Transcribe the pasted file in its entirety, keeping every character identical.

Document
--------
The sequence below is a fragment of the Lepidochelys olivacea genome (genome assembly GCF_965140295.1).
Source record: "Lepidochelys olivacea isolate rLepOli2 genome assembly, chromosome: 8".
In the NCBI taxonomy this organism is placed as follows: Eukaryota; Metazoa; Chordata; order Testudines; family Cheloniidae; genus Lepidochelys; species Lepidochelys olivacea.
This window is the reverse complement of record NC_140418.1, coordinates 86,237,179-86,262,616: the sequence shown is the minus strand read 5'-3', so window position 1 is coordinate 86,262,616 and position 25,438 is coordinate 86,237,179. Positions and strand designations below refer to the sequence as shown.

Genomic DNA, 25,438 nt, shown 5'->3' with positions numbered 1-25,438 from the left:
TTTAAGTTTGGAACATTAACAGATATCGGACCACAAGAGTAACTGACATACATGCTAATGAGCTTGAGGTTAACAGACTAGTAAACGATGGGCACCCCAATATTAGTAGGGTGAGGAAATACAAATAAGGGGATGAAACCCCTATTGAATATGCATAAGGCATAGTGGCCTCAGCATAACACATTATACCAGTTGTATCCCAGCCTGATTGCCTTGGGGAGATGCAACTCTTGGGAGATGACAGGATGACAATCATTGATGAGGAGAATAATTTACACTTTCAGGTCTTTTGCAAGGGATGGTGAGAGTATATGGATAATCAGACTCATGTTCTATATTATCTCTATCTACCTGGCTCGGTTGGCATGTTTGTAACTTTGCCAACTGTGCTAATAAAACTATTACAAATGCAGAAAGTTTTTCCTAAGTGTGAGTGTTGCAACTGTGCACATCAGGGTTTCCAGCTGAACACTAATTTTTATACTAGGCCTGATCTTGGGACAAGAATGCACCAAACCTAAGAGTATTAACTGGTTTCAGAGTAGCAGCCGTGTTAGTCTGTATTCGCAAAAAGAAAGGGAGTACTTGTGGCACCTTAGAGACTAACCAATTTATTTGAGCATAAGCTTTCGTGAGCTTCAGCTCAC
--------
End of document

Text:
The sequence below is a fragment of the Lepidochelys olivacea genome (genome assembly GCF_965140295.1).
Source record: "Lepidochelys olivacea isolate rLepOli2 genome assembly, chromosome: 8".
In the NCBI taxonomy this organism is placed as follows: Eukaryota; Metazoa; Chordata; order Testudines; family Cheloniidae; genus Lepidochelys; species Lepidochelys olivacea.
This window is the reverse complement of record NC_140418.1, coordinates 86,237,179-86,262,616: the sequence shown is the minus strand read 5'-3', so window position 1 is coordinate 86,262,616 and position 25,438 is coordinate 86,237,179. Positions and strand designations below refer to the sequence as shown.

Genomic DNA, 25,438 nt, shown 5'->3' with positions numbered 1-25,438 from the left:
TTTAAGTTTGGAACATTAACAGATATCGGACCACAAGAGTAACTGACATACATGCTAATGAGCTTGAGGTTAACAGACTAGTAAACGATGGGCACCCCAATATTAGTAGGGTGAGGAAATACAAATAAGGGGATGAAACCCCTATTGAATATGCATAAGGCATAGTGGCCTCAGCATAACACATTATACCAGTTGTATCCCAGCCTGATTGCCTTGGGGAGATGCAACTCTTGGGAGATGACAGGATGACAATCATTGATGAGGAGAATAATTTACACTTTCAGGTCTTTTGCAAGGGATGGTGAGAGTATATGGATAATCAGACTCATGTTCTATATTATCTCTATCTACCTGGCTCGGTTGGCATGTTTGTAACTTTGCCAACTGTGCTAATAAAACTATTACAAATGCAGAAAGTTTTTCCTAAGTGTGAGTGTTGCAACTGTGCACATCAGGGTTTCCAGCTGAACACTAATTTTTATACTAGGCCTGATCTTGGGACAAGAATGCACCAAACCTAAGAGTATTAACTGGTTTCAGAGTAGCAGCCGTGTTAGTCTGTATTCGCAAAAAGAAAGGGAGTACTTGTGGCACCTTAGAGACTAACCAATTTATTTGAGCATAAGCTTTCGTGAGCTTCAGCTCAC